J.D. Lafrance
The Big Lebowski: Limited Edition DVD Review

The Big Lebowski: Limited Edition

August 11, 2011

Director: Joel Coen, Ethan Coen,
Starring: Jeff Bridges, John Goodman, Steve Buscemi, Julianne Moore, Philip Seymour Hoffman, John Turturro, David Huddleston, Peter Stormare, Ben Gazzara, Tara Reid, Sam Elliot,

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DVD Review

J.D. Lafrance

It started with a rug that “really tied the room together” and how a simple case of mistaken identity can cause a whole lot of trouble. The Big Lebowski (1998) was just too odd for mainstream audiences and underperformed at the box office. However, the Coen brothers’ film found new life on video and has since become a cult film favorite, inspiring countless websites and even an annual convention known as the Lebowski Fest that has been running for three years. So, it would make sense that the studio would go back to the well for yet another edition of this film on home video, this time on Blu-ray.

Set in Los Angeles during the first Persian Gulf War, the Coens weave a decidedly unconventional tale about a man known as The Dude. Jeff “The Dude” (“or El Duderino if you’re not into the whole brevity thing.”) Lebowski (Bridges) is a laid-back kinda guy, an aging Hippie who spends his days drinking White Russians, smoking pot, and bowling with his buddies — Walter (Goodman), a bitter Viet Nam veteran, and Donny (Buscemi), a not too-bright surfer. One night, two thugs invade the Dude’s home, rough him up, and urinate on his rug. It seems that they have him confused with another Lebowski, a rich millionaire (Huddleston) whose young trophy wife (Reid) owes money all over town. Bummed at having his prized rug ruined, The Dude decides to contact the other Lebowski and in doing so becomes immersed in a very strange, convoluted plot that involves nihilists, a kidnapping, Busby Berkley dream sequences, British performance artists, and, of course, bowling.

Most films do not take the time to flesh out their respective worlds or the characters that live in them but this is not the case with the Coens. The world that they create in The Big Lebowski is populated by a humorous and an often-bizarre collection of characters and this includes fully-realized ones, both major and minor, that have their own unique habits and mannerisms. You have the obnoxiously narcissistic bowler named Jesus (Turturro) who is also a convicted pederast, feminist performance artist/painter Maude Lebowski (Moore) who wants the Dude to help her conceive a child, and, of course, the Nihilists, failed Euro-pop musicians who prove to be one of the more formidable antagonists for the Dude and his buddies.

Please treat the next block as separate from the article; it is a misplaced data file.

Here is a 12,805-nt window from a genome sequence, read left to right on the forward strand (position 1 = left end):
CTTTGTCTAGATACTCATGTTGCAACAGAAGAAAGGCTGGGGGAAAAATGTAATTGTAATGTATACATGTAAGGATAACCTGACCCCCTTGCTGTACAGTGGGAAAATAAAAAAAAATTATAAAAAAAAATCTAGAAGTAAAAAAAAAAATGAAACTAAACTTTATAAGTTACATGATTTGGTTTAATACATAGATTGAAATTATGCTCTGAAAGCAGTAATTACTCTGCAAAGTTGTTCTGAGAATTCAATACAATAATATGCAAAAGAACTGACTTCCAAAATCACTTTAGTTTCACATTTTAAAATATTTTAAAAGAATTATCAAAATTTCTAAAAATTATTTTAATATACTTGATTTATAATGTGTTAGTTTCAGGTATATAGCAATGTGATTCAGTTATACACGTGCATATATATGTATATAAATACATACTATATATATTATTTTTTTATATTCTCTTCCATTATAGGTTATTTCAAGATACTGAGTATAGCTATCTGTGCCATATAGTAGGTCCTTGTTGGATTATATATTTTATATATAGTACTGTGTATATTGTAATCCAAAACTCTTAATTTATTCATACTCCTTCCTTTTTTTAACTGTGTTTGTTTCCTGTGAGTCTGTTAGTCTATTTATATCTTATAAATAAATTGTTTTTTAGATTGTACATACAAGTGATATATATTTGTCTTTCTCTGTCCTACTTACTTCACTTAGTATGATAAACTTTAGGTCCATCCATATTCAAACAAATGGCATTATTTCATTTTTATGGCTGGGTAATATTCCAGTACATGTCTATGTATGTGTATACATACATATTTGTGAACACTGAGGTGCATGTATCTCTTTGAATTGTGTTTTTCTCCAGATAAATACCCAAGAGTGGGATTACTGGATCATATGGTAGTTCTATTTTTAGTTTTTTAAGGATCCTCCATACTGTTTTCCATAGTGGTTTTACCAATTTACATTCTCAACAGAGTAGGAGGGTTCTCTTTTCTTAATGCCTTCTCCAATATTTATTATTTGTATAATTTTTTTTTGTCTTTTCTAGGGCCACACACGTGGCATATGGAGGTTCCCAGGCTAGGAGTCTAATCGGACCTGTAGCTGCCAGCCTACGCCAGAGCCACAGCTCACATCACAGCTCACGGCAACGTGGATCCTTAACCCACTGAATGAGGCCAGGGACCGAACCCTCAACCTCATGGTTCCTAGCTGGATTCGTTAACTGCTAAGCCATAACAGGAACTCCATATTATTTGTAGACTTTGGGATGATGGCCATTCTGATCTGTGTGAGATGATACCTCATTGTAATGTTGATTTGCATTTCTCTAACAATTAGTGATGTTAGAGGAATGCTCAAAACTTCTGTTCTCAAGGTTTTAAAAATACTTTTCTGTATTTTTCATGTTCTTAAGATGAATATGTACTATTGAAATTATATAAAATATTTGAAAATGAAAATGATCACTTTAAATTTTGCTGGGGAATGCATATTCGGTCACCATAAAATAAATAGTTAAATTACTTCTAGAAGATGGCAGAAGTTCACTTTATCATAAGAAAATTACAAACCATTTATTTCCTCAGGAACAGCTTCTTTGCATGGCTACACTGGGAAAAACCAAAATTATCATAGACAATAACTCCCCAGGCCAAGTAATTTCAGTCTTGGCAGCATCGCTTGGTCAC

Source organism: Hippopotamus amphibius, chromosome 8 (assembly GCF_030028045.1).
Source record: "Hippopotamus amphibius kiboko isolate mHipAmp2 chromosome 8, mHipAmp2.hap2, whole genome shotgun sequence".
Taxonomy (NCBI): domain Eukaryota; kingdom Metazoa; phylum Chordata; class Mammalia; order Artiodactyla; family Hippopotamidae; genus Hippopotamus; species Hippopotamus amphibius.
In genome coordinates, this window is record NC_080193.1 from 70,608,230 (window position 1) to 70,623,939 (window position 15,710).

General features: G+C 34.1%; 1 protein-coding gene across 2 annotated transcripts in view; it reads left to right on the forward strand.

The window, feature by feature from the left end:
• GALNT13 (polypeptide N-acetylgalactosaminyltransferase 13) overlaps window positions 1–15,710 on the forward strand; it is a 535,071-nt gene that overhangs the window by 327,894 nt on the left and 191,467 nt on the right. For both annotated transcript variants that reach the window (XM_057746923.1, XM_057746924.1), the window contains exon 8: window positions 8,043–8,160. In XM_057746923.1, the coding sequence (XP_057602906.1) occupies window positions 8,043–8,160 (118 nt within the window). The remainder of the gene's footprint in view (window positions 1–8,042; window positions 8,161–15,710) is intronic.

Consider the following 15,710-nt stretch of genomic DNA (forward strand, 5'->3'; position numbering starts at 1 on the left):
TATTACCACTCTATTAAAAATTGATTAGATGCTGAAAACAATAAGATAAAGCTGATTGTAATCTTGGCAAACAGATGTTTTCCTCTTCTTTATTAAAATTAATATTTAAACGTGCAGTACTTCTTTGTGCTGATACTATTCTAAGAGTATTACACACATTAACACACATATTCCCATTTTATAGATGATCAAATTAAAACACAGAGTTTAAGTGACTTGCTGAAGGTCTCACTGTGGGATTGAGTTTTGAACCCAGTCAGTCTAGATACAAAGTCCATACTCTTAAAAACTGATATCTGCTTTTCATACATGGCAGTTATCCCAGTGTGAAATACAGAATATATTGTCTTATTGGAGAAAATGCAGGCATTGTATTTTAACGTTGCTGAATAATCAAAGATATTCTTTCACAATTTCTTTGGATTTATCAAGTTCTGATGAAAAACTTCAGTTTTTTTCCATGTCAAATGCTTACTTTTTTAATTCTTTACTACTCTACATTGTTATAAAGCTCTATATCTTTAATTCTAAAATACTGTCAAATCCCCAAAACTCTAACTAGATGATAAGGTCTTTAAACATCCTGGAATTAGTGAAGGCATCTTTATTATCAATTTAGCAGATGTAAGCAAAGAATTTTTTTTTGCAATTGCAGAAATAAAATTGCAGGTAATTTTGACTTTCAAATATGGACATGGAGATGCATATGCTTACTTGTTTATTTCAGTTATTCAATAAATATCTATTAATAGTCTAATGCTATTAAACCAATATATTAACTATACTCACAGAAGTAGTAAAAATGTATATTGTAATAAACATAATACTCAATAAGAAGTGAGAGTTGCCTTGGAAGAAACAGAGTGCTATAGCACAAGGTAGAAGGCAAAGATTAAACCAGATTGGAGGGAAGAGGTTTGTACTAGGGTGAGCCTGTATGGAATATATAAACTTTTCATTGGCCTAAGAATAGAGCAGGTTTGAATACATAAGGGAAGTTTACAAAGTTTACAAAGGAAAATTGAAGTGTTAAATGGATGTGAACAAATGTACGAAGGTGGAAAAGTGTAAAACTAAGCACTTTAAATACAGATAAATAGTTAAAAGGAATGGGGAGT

You would think that all of these wildly eccentric characters would overshadow the main character, but they merely enhance the wonderful performance by Jeff Bridges, who is the heart and soul of this film. Some of the funniest moments are how he reacts to these weird characters that he meets. From the first time we see him, Bridges is The Dude. And even though he is a down-and-out loser, there is something undeniably likable about him, and this is due in large part to Bridges’ performance.

The Big Lebowski may not have the dramatic weight or substance of Miller’s Crossing (1990) or Fargo (1996) but that is sort of the point. It is more of a comedic odyssey or romp through a surreal landscape known as Los Angeles. The Coens have done what Robert Altman achieved in the 1970’s with The Long Goodbye (1973): use the hard-boiled world of Raymond Chandler as a starting point to satirize Los Angeles culture. Like Altman’s film, The Big Lebowski dispenses with a conventional narrative in favor of atmosphere, colorful characters and insanely quotable dialogue. The joy of this film is in watching the entertaining diversions, subplots and minor characters. You’re not supposed to really care about if the convoluted storyline is resolved or not. That is merely window-dressing for the Coens to showcase this highly engaging world that they’ve created.

I daresay that The Big Lebowski is the Coen brothers’ best film to date. It is the perfect mix of their flashy style, eccentric characters, and distinctive dialogue. It is a rare comedy that can be watched over and over and never gets old. They have created a richly detailed world that is so inviting and entertaining that you want to revisit it again and again. The Dude abides.

Special Features: